Whitney Houston is a primordial symbol for me; she spoke, she sang directly to my black girlhood in the ‘80s and my young Black womanhood in the ‘90s. She represents a certain pre-music industry innocence for me. I had no idea about the entertainment world’s disgusting underbelly or underhanded practices when Whitney came into my life; I just knew that when the radio played my favorite songs of hers, I’d better have a cassette tape ready to capture it.

Real Life Role Model

When Whitney made her debut in 1985, I was in high school, but I was also 14—so I felt out of place. I was youngest in my class, and eventually, the only black girl in my senior class. Whitney’s voice embodied the clarity and control I longed for. Her image was so many things, and yet never offensive. She wore mini-dresses and gowns, but she also wore jeans and sneakers. She bared some skin with her tank tops, but there was always a custom leather jacket nearby. She was totally comfortable with her natural black girl beauty; her debut album cover confirmed this. When big weaves were all the rage, she showcased her short hair with a regal knowing that was undeniable. Her youth was never an excuse to be classless or undignified. This resonated deeply with me.

Whitney gave me all of these gifts before she even opened her mouth to sing a single note with that perfect, gleaming toothy smile. And then, she wielded her voice. That voice. The voice. Power and tenderness at her command. Exuberance, longing, surrender and strength all danced in time from this otherworldly voice. Melody and scale were completely at her mercy. You knew this about Whitney if you were a hardcore fan like me, like millions of us Black girls. We belted the hits with our friends until we were hoarse and choreographed the album cuts that didn’t have videos in the mirror.

But the world came to know it when she sang the Star Spangled Banner at Super Bowl XXV in 1991. From then on, all eyes truly were on Black America’s Sweetheart. Her pop megastardom was sealed. Her endearment from the mainstream was cemented. But Whitney would always belong to me, to Black America’s invisible sweethearts. By the time she starred in The Bodyguard, The Preacher’s Wife, and Waiting to Exhale, I was in the business and in awe of her consistency as times and sounds changed, as hip-hop and R&B upstarts encroached on her dominance. She wasn’t worried. She was Whitney Houston. She called Faith Evans, Wyclef Jean, and Rodney Jerkins. She co-produced and starred in Cinderella (1997) with Brandy, playing her fairy Godmother. Which wasn’t a stretch; as far as I’m concerned, she was mine, too.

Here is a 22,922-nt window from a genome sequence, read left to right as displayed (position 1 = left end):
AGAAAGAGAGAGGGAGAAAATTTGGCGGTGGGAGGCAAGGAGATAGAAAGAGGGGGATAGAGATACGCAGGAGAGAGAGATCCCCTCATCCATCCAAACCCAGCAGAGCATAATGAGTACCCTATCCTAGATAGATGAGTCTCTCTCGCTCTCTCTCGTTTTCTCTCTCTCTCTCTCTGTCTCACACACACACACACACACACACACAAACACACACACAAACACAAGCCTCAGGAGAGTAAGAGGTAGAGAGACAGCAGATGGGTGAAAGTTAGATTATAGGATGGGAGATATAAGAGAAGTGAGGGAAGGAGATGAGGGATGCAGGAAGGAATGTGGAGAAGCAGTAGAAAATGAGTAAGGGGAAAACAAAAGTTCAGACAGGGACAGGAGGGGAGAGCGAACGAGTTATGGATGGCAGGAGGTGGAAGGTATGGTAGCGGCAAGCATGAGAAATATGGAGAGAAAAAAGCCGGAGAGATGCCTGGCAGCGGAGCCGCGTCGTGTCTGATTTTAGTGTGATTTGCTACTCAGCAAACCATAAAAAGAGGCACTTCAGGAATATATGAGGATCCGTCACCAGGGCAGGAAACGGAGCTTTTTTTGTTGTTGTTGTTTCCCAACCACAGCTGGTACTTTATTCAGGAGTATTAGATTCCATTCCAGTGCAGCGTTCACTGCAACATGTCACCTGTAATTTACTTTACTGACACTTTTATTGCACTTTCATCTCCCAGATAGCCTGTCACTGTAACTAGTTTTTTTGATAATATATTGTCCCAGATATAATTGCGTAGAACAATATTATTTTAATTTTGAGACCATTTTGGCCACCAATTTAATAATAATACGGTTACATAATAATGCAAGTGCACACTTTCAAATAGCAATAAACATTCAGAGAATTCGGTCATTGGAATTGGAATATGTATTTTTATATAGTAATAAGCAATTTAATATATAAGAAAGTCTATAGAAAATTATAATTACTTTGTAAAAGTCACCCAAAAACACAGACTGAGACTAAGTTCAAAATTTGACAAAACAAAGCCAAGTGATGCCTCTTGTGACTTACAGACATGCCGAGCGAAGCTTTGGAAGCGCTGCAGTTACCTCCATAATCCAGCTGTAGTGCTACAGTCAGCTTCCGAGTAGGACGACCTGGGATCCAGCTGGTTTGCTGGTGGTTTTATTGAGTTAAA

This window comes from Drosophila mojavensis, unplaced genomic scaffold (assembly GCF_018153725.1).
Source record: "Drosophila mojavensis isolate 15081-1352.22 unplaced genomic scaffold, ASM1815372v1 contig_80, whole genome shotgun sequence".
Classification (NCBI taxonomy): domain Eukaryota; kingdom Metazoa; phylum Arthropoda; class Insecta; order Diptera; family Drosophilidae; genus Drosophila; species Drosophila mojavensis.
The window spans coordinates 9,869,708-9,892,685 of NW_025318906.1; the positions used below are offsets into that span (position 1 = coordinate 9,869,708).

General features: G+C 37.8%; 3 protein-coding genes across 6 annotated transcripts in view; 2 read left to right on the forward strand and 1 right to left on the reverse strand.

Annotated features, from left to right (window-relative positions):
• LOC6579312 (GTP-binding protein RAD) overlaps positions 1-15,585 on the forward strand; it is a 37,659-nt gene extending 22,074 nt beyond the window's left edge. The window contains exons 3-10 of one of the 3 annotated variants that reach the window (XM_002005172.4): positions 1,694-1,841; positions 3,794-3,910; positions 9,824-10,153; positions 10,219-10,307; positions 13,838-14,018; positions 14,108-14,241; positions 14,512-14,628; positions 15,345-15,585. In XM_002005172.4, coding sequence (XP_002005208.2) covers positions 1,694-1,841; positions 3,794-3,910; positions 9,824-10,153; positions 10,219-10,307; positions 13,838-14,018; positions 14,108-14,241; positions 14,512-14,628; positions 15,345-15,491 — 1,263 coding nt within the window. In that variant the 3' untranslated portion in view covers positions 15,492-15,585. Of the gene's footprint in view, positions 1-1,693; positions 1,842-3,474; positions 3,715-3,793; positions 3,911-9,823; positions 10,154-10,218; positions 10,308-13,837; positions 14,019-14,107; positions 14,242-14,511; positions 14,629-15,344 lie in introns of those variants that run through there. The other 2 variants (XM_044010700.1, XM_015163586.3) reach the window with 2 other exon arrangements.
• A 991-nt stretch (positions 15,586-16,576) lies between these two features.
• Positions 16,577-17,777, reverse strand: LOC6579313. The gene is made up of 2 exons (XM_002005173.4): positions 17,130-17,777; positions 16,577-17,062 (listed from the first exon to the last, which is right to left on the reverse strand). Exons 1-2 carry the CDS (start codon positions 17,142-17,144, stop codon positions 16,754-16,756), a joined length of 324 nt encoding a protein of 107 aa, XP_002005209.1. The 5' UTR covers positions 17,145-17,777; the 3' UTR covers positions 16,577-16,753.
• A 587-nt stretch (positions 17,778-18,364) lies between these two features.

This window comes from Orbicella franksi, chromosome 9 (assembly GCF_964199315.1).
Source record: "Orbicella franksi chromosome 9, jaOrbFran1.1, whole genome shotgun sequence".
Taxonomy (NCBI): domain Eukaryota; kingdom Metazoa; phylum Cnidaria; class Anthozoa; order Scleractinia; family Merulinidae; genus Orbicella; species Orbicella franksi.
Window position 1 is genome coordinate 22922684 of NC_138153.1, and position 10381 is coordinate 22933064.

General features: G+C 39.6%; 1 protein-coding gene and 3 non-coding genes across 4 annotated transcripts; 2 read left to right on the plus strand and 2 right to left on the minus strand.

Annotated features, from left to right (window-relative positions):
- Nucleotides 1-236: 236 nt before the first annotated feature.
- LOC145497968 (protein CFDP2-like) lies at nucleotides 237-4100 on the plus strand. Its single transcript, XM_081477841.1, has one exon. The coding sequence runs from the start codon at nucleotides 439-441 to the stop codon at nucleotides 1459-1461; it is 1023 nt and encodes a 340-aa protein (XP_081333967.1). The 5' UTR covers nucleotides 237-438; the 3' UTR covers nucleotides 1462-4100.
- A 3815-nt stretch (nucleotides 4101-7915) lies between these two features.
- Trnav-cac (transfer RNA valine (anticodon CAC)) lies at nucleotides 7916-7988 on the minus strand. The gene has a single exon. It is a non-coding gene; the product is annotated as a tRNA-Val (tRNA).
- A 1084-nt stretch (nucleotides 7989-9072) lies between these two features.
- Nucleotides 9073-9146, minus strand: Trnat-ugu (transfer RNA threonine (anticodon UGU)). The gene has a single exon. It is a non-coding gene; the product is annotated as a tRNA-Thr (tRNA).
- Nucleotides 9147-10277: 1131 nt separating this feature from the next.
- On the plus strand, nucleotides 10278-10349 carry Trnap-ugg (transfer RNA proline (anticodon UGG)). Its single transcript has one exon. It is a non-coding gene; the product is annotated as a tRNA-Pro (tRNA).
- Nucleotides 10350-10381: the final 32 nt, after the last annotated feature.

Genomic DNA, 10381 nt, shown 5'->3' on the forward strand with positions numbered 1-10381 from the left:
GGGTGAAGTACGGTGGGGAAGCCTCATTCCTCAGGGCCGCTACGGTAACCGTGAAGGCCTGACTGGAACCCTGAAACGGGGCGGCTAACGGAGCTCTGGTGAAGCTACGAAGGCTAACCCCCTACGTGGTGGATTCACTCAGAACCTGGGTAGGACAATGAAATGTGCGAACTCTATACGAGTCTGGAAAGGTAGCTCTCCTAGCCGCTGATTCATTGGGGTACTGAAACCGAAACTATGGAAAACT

Glamour and Sophistication Personified

This is why numbness gave way to tears flowing on Sunday. My big sister, my cheerleader, the knower and keeper of my secrets, was gone. Admittedly, I took my eye off Whitney for a while. I kept her in prayer, but I couldn’t watch her spiral. I boycotted Being Bobby Brown.  Though she agreed to it, it felt like a spectacle that made her the butt of a cruel joke; one that should not have been played on someone who brought so many so much comfort and joy. I defended her whenever people would disparage her as she wrestled with and succumbed to addiction. And with her passing, I see a pitiful kind of coverage of her, rife with unflattering ‘final hours’ photos and intense focus on the worst years of her life. As if she weren’t one of the most glamorous women on the planet, with thousands of photos to prove it. As if this woman hadn’t made a billion dollars for her industry, touched billions of lives for the better, and hadn’t sold a staggering number of records—upwards of 200 million.

WHITNEY started the whole “million-in-first-week” thing with The Bodyguard Soundtrack back in 1992. She was the original singer-slash-model, posing for Wilhemina as a teenager and gracing Seventeen magazine with a teeny weeny afro as the magazine’s first black woman cover model in 1981. She holds the Guinness World’s Record for awards and is the most decorated entertainer of all time.

Who's That Girl? Whitney, the Wilhemina model!

After all she gave, the least the media can do is show her R-E-S-P-E-C-T. Not that I wish this on either of these incredible artists, but were this about Celine Dion or Barbra Streisand, we’d never see an unflattering image of them in death, no matter what their indiscretions or demons were. She is an American treasure, not just a Black American one.